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MILWAUKEE (CBS 58) – Residents of Wisconsin receiving unemployment insurance must now meet job search conditions that have been temporarily suspended due to the economic effects of the pandemic.

A GOP-controlled legislative committee voted on May 19 to reinstate the requirements. The goal is to help a persistent labor shortage in the state recovering from the pandemic.

“I would say that is why it is so imperative that people look for work,” said Senator Steve Nass (R – Whitewater) on May 19 of the reinstatement of the requirements.

Governor Tony Evers reacted to the committee’s decision.

“I’m not surprised,” Evers told reporters. “But at the end of the day, all this fighting back against the poor and the people battling the pandemic, I find it hard to understand.”

As of May 23, people wishing to apply for unemployment insurance in Wisconsin must make four job search contacts each week in order to receive benefits.

Acceptable forms of job search, according to the Department of Workforce Development, include things like submitting resumes and applications, meeting with a career counselor, and interviewing for a job.

The Department of Workforce Development has a comprehensive FAQ section regarding job search requirements which can be found here: https://dwd.wisconsin.gov/ui/worksearch/

Earlier this year, DWD launched a new interactive map to help connect job seekers to essential services. This site can be found here: http://www.wisconsinjobcenter.org/directory/default.htm

The requirements are a challenge for some.

Luz Sosa is an economist at Milwaukee Area Technical College. Before the pandemic, she worked full time, but the effects of COVID-19 on college forced her to leave part time. Since then, she has been on partial unemployment. Along with the demands of job search, she finds limited options to meet them, as higher education employment has slowed down and has not yet fully recovered. Sosa thinks this is a challenge for many others.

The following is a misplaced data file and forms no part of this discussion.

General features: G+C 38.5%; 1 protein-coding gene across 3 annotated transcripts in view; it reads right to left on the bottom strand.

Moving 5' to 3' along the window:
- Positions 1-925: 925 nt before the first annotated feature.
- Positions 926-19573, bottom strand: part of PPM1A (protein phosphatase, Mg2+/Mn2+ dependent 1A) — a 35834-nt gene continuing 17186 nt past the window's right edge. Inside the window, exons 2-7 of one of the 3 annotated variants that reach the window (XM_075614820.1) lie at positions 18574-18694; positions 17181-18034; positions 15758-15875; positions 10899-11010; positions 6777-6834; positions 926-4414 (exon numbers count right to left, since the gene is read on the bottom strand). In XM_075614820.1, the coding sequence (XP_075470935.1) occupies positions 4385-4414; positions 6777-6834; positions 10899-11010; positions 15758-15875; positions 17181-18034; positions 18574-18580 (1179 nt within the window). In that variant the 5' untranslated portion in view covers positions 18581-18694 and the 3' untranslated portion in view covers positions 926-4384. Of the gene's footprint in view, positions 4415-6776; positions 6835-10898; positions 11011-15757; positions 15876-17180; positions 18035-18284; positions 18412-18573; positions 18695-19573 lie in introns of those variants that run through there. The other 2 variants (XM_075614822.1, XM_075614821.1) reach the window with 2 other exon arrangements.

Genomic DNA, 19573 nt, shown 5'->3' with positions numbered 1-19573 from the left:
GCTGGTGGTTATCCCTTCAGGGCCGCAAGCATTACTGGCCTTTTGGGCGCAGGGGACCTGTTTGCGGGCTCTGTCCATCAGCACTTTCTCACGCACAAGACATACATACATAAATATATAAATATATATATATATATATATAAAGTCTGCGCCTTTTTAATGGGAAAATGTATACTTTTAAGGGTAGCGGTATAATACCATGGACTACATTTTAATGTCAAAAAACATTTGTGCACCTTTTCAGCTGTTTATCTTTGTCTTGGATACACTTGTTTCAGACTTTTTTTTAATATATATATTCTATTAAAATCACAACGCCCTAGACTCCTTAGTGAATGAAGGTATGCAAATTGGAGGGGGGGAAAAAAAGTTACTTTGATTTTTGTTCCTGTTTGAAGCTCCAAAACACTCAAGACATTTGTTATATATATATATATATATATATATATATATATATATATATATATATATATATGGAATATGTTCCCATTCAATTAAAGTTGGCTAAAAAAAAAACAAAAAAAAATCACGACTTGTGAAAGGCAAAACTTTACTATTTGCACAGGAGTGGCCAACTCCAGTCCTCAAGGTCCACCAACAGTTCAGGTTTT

“What impact would that have on other people in other sectors where there are no jobs in their sector?” Sosa told CBS 58 in an interview. “Are we all supposed to change jobs, careers, or change our lives just because of these job searches?”

Wisconsin’s unemployment rate stands at 3.9%, which is lower than the national average of 6.1%, according to DWD. Sosa believes the barriers that prevent people from re-entering the workforce cannot be addressed by reinstating job search requirements or removing perks like the extra $ 300 in federal unemployment benefits, something he says State Republicans want to cut back but that is likely to face the Evers government’s veto.

Sosa said the current labor shortage may have more to do with challenges of low wages, barriers to childcare and structural unemployment among skilled jobs – an issue that existed before the pandemic. .

“Instead of just thinking about these short-term goals, we really need to tackle the long-term structural dysfunction that we have in the state,” Sosa said.


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